The castle was the inheritance of Lady Isabelle, an Englishwoman, and thus went to David when they were wed. The Scots has used the castle to defend Scotland in the most recent war between the two countries. The castle, though on the border between England and Scotland, was in English territory. And the English wanted it back.
“Hail, Alnsworth Castle,” cried an English lord when they were within bowshot of each other. “I come with a message from His Majesty the King of England and France. You are inhabiting the castle and grounds belonging to Sir John Lockton. It is hereby demanded that you remove yourselves immediately or a state of war will exist between us.”
“I am the Laird Campbell,” bellowed her brother at them. “I am the rightful master of Alnsworth Castle through marriage to Lady Isabelle, the Countess o’ Tynsdale. I dinna recognize yer claim of ownership.”
“Alnsworth Castle was granted to Lady Isabelle’s cousin, Sir John Lockton, by His Majesty King Edward the third.” One of the mounted knights held aloft a scroll.
“Yer king is not my king. I dinna recognize his authority over me, my people, or my land. However, I am willing to negotiate a settlement for this fine castle following the terms I have set.”
The knights conferred. “What are these terms?” asked a younger knight.
Campbell nodded to a knight from the Maclachlan clan, who took up a bow. Gwyn gripped her reins. Was it to be war?
The knight released his shaft and it flew true to the wooden shield slung at the side of one of the knights. It stuck into the wood, a small bundle of papers wrapped around the arrow shaft. He had shot their terms in a message attached to the arrow, now stuck to the shield.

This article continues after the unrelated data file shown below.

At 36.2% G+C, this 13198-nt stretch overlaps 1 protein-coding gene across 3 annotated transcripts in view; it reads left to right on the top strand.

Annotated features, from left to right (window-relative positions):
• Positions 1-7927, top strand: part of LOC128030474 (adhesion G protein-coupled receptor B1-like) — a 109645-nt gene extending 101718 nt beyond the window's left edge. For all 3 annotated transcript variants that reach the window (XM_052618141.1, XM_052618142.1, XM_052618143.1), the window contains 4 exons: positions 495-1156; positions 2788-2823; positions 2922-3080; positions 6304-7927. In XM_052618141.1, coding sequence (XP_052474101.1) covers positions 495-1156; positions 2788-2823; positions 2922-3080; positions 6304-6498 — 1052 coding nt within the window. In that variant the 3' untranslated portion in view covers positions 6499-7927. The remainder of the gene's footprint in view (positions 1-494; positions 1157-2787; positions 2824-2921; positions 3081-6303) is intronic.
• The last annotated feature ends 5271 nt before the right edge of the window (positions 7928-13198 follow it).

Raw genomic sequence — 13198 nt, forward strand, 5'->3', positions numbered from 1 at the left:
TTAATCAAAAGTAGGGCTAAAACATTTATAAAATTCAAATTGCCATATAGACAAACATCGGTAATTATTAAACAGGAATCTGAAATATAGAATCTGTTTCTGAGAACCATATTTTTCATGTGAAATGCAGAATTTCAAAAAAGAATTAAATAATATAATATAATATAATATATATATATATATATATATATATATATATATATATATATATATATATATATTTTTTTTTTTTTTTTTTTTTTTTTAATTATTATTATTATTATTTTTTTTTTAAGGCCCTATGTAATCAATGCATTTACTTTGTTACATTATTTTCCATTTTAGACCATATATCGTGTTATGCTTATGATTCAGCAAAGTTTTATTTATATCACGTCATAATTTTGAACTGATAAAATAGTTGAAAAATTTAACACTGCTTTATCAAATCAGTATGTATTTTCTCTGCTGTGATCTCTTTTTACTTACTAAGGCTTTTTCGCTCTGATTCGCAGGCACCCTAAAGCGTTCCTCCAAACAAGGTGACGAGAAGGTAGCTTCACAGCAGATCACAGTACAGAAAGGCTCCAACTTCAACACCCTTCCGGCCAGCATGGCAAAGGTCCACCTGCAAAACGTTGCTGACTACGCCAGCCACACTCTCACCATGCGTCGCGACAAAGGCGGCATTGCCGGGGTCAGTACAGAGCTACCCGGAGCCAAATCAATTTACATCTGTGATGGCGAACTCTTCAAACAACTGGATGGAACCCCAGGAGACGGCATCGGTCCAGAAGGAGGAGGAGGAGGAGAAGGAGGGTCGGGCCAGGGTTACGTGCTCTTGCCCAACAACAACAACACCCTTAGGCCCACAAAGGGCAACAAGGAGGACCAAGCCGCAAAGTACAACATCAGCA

“Who are you to make demands of us on English soil?” cried one of the English knights. “You are trespassers here! You must leave at once. Alnsworth belongs to the Locktons by decree of the king. Leave at once or be forced out like any other base thief.”
Without thinking, Gwyn urged her mount forward. The English scum had insulted her brother. If there was to be a fight, she was going to be in it, whether her bother approved or not. Fortunately, David kept a cooler head than her.
“My, but yer words so quickly turn to threats. But this is the English way, no?”
“Enjoy your mocking words, knave,” growled the Englishman. “They will soon be all you have to eat. When you are ready to discuss terms for your surrender, let us know. Until then, we will consider you our enemy and a state of—”
“Wait!” One of the English knights rode forward, removing his helm.
Gwyn’s jaw dropped. The man was surprisingly young, with dark hair and chiseled features. It was wrong to have such a handsome man be her enemy. If there was any justice in the world, her enemies would all be troll-like. But the man before her was the most bonny lad she had ever seen.
“I am Sir John Lockton,” called the young man. “Heir to Alnsworth Castle after my fair cousin Isabelle. Let us send forth envoys to discuss your terms for a peaceable solution. I am reluctant to take up arms against the kinsman of my cousin, yet once roused to anger, the army under the Lockton flag will never be defeated.”
“’Tis the youngest among ye that has the most sense,” called David. “I will agree to send an envoy tomorrow to discuss terms. Until then, enjoy the hospitality of my valley. Good day to ye, Sir John.” David spun his mount as did all the knights, and Gwyn hustled to do the same and ride off before she could be spotted.
She could not help but look back once more at the handsome knight. Truly, it was a pity to waste such fine features on an Englishman.